After a very bad session the day before (October 21, under extremely bad seeing) I’ve got lucky enough to capture again the giant sunspot group AR2192 under decent conditions (compared to the previous day).
This rapidly changing/evolving group is positioning itself towards us (the Earth). Besides the high probability of X-class flares it’s also showing us a lot more details.
This is why I’m trying as much as possible to get some decent images of the largest (in terms of area and sunspot core surface) sunspot group of 2014.
The first image was acquired in the focal plane of the 115mm Refractor in rather poor seeing conditions. I am posting it only because it shows just how big this group is, comparing it with the solar disc delimited by the limb.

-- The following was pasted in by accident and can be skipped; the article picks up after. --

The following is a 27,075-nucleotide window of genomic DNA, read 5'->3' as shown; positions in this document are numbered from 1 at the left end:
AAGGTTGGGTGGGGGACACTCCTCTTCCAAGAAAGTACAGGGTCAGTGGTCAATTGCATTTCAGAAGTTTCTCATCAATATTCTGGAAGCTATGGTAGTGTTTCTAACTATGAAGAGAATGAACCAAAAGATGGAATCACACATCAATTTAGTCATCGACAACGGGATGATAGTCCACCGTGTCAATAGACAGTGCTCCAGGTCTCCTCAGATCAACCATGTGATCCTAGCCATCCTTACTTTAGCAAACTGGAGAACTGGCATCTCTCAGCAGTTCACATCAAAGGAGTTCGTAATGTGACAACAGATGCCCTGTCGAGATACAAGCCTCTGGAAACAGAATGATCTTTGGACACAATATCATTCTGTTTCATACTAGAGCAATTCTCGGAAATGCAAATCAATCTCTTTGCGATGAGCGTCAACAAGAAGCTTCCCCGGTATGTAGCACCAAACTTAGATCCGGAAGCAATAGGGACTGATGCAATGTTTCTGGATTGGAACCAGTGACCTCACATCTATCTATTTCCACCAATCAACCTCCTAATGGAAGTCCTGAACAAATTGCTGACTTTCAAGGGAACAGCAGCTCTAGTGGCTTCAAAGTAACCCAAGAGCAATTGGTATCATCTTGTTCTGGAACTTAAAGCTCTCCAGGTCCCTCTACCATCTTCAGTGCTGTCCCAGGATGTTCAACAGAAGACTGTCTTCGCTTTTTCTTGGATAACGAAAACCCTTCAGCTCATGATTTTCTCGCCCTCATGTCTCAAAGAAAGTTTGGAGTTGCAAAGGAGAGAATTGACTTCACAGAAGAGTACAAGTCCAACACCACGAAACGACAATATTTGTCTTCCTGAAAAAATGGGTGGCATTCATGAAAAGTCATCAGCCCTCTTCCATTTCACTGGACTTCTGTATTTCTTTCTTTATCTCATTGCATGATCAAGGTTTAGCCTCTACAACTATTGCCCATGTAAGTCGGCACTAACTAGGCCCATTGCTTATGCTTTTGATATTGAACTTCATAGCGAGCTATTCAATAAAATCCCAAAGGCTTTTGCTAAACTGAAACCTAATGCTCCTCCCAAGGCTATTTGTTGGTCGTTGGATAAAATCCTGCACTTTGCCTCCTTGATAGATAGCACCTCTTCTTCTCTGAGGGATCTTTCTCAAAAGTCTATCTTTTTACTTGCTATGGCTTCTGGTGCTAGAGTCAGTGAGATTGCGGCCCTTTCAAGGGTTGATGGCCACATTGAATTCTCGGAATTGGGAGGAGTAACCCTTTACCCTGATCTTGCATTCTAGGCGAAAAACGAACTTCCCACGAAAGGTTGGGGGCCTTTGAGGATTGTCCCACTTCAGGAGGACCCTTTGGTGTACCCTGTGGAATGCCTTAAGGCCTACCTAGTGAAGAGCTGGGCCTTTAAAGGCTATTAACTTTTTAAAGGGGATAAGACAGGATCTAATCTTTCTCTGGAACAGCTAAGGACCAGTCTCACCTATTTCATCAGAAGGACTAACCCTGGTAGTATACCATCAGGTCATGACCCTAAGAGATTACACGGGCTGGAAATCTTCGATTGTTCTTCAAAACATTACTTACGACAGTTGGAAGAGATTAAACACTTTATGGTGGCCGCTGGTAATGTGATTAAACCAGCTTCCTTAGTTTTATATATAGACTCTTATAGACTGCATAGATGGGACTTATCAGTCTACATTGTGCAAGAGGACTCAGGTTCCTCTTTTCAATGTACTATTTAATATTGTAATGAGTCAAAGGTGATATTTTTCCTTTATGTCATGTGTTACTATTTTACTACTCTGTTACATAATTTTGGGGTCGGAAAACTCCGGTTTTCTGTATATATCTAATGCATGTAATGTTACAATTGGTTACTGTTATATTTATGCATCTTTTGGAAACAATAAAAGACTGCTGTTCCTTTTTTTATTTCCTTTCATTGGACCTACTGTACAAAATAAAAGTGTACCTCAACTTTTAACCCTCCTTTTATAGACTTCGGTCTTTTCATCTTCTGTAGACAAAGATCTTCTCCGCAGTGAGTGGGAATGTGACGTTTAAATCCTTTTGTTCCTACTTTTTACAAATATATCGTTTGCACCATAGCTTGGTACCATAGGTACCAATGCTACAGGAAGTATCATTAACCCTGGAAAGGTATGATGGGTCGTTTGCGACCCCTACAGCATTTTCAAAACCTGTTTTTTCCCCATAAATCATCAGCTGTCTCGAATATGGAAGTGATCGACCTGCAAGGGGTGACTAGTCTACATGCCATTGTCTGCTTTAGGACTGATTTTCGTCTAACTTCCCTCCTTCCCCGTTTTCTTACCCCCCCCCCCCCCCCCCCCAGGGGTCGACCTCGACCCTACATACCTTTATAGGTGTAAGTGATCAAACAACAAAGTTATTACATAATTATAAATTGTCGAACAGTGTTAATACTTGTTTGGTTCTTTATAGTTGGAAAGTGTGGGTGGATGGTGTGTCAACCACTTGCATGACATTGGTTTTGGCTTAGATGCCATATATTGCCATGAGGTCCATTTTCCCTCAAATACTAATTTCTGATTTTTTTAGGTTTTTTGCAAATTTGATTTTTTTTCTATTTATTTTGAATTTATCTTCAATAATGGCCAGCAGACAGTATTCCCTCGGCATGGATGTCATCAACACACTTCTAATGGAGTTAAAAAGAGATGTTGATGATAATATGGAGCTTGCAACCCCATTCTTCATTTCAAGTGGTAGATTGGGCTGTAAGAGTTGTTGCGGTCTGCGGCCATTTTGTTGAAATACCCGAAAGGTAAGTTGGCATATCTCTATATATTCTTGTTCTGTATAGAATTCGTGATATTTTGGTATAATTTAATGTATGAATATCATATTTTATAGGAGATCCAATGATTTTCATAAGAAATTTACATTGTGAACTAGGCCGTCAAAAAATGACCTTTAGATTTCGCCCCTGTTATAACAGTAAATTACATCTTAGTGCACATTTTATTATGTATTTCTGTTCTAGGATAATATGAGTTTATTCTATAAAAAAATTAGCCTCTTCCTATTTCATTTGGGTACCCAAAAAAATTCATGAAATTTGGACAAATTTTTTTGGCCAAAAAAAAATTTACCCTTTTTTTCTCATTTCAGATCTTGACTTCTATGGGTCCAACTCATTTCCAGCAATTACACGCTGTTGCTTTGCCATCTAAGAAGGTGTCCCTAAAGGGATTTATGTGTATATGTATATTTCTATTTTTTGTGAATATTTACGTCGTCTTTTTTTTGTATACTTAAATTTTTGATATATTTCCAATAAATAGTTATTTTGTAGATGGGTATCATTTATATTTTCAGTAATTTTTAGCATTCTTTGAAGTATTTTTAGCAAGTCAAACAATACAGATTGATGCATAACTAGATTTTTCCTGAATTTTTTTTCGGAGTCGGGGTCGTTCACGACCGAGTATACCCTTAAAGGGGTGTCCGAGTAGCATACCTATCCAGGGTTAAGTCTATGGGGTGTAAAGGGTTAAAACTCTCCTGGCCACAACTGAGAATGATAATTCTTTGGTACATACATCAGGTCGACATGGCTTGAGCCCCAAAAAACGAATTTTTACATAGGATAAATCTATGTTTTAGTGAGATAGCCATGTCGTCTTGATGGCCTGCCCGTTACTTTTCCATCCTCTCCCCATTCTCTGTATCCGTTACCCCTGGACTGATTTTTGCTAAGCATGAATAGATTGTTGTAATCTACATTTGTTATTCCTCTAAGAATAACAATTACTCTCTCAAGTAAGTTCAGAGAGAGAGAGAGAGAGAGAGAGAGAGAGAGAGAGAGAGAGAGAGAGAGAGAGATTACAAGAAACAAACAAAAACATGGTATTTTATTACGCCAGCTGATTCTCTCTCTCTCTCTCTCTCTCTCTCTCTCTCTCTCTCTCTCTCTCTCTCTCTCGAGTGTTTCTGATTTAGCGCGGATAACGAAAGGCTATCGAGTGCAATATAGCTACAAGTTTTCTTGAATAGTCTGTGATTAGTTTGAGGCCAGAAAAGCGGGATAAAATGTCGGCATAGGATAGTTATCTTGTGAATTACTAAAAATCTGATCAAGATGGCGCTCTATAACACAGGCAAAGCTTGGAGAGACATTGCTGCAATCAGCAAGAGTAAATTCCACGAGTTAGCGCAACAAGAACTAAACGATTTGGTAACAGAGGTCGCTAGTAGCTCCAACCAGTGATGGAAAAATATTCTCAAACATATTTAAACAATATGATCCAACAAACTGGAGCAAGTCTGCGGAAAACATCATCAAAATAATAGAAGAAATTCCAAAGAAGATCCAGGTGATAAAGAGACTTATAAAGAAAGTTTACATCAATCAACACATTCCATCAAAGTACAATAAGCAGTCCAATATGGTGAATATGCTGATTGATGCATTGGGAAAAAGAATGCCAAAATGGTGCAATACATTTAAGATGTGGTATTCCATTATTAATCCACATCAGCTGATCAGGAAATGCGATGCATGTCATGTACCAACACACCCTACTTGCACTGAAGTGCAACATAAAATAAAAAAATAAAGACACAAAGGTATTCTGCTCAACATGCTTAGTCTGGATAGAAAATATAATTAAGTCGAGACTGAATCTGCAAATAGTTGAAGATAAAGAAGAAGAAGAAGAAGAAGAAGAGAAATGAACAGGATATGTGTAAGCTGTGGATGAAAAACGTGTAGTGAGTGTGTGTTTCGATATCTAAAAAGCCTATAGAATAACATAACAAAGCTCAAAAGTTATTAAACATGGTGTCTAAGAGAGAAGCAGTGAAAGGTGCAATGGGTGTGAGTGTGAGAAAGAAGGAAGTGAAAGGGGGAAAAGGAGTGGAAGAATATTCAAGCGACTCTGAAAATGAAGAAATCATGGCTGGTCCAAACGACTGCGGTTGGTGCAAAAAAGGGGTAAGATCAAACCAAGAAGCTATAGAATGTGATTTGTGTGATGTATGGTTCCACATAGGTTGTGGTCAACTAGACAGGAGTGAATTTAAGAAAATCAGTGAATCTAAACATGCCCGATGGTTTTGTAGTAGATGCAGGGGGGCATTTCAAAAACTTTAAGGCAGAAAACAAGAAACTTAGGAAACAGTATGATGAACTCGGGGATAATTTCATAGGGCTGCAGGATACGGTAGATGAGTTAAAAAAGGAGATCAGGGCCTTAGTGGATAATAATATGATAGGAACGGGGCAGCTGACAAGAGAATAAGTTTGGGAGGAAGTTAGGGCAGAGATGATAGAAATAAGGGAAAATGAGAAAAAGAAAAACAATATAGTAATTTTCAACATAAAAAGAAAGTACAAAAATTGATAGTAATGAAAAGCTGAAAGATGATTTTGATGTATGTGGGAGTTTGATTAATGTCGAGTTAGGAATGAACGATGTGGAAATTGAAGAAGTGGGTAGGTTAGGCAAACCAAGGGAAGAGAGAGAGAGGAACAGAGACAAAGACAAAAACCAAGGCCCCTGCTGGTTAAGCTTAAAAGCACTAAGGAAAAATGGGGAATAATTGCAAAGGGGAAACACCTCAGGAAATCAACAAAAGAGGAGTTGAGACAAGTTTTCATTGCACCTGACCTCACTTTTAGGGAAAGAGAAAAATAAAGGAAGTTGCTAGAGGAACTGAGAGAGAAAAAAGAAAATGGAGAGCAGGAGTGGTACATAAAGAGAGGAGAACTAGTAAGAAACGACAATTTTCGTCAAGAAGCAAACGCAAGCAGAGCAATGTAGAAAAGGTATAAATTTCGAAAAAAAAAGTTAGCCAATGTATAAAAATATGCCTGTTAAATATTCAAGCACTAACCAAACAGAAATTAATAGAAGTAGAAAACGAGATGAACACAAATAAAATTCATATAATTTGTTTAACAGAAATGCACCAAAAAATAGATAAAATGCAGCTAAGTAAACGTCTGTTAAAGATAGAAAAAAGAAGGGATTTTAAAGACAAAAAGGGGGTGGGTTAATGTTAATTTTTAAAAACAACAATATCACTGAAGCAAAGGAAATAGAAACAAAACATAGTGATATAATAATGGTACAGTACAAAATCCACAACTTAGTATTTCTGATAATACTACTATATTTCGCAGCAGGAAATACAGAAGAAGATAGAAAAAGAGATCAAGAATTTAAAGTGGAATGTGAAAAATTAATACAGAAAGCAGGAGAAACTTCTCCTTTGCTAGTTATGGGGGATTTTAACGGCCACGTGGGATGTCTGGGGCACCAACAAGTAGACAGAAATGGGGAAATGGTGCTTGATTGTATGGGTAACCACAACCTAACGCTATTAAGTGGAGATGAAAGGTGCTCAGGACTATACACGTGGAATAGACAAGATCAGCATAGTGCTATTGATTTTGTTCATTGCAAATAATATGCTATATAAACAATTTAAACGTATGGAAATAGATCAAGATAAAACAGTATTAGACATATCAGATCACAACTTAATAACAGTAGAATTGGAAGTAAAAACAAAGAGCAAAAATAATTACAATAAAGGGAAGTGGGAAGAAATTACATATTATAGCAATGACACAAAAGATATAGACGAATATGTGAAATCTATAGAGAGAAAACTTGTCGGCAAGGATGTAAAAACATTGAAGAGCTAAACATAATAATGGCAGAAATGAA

The following is an image acquired in far better seeing conditions:
And an animation assembled from only two images (each a 1000 frames stack) acquired over a 25 minute period, showing the rapid changes inside the group. The animation uses the “fade” transition and thus gives the “feeling” of constant evolution which is actually rather accurate in this situation.
While I was acquiring the frames for the above images, the seeing was slightly improving, so I’ve decided to increase the image scale by inserting another Powermate in the optical chain. This resulted in some better detail definition inside the group.
Again, the almost 25 minute period between the two images allowed me to capture some changes inside the group. This is shown in the following image:
The differences are better seen in this animation:
I’m glad that I could make another image acquisition of this impressive sunspot. Hope I will see it again, soon.